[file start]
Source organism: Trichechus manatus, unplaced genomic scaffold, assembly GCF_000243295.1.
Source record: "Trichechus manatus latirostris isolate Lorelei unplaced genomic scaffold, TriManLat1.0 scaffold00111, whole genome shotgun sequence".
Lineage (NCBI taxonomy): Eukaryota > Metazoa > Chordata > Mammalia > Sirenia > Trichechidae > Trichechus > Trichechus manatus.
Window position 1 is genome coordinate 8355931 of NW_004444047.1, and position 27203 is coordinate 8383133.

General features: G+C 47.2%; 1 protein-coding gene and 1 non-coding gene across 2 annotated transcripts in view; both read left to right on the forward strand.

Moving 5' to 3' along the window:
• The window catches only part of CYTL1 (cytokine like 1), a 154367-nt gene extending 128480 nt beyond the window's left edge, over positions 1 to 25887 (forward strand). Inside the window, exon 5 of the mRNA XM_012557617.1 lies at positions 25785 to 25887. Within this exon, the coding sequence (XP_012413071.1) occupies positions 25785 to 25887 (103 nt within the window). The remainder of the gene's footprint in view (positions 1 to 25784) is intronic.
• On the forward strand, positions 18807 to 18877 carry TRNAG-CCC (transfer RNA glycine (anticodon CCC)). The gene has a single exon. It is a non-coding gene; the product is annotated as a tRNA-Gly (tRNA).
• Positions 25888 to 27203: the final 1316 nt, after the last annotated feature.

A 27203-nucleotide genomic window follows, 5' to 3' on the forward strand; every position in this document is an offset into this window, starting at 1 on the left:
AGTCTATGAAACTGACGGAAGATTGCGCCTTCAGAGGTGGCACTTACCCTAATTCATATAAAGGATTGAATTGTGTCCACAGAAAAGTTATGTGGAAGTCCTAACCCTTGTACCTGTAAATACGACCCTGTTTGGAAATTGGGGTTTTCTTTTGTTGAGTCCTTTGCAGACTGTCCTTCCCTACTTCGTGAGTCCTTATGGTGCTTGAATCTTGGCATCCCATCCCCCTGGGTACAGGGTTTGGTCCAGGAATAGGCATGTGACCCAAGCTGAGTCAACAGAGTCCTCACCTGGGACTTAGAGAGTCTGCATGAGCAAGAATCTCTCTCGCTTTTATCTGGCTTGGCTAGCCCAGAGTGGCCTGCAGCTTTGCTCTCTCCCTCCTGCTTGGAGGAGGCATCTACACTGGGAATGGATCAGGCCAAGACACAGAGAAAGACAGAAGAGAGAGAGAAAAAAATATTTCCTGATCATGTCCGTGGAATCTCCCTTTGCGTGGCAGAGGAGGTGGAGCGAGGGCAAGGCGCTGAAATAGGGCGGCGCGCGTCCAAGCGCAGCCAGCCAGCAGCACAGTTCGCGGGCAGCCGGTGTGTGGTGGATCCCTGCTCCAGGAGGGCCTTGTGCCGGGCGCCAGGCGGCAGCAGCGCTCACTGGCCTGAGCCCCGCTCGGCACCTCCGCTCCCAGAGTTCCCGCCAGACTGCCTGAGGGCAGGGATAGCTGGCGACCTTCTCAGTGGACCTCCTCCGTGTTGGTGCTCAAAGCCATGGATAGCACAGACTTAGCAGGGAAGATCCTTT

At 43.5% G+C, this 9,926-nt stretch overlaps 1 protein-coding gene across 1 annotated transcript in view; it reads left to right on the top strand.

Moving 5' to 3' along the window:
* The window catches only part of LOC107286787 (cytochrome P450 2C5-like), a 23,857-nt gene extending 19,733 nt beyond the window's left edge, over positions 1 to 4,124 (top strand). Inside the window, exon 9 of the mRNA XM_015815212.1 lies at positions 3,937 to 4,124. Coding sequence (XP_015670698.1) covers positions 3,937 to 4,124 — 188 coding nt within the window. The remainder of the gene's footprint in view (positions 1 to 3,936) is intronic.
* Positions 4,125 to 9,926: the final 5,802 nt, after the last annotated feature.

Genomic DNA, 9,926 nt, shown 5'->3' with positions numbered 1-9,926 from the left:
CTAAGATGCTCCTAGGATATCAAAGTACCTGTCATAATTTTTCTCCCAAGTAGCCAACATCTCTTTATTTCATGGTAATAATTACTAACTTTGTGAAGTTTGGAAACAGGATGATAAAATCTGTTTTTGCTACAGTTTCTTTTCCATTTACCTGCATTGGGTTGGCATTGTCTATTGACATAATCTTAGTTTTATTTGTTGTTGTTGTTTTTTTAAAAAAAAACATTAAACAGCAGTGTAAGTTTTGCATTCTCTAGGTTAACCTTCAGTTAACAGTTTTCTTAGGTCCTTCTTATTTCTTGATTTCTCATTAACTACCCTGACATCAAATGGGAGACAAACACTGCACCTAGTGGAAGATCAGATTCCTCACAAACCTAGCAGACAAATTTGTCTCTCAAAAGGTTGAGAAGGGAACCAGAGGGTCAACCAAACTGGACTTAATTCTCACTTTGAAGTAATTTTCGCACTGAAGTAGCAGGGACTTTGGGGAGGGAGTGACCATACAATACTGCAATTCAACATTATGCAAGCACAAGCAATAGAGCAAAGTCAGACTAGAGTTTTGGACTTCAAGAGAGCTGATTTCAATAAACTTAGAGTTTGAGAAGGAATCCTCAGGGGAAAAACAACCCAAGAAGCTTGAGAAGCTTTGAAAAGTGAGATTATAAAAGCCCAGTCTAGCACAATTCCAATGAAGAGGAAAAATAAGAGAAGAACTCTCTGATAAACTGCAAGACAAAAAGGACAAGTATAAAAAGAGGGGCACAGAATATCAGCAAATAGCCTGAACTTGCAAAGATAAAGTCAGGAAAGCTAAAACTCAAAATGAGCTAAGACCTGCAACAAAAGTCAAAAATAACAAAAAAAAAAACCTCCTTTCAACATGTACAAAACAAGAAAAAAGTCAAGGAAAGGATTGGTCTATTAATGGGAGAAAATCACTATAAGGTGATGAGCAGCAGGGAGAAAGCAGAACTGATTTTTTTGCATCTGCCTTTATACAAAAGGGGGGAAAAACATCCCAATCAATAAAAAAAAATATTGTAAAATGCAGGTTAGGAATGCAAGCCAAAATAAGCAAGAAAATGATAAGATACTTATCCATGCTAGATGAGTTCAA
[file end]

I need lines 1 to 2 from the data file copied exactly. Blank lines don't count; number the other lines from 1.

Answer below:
Source organism: Trichechus manatus, unplaced genomic scaffold, assembly GCF_000243295.1.
Source record: "Trichechus manatus latirostris isolate Lorelei unplaced genomic scaffold, TriManLat1.0 scaffold00111, whole genome shotgun sequence".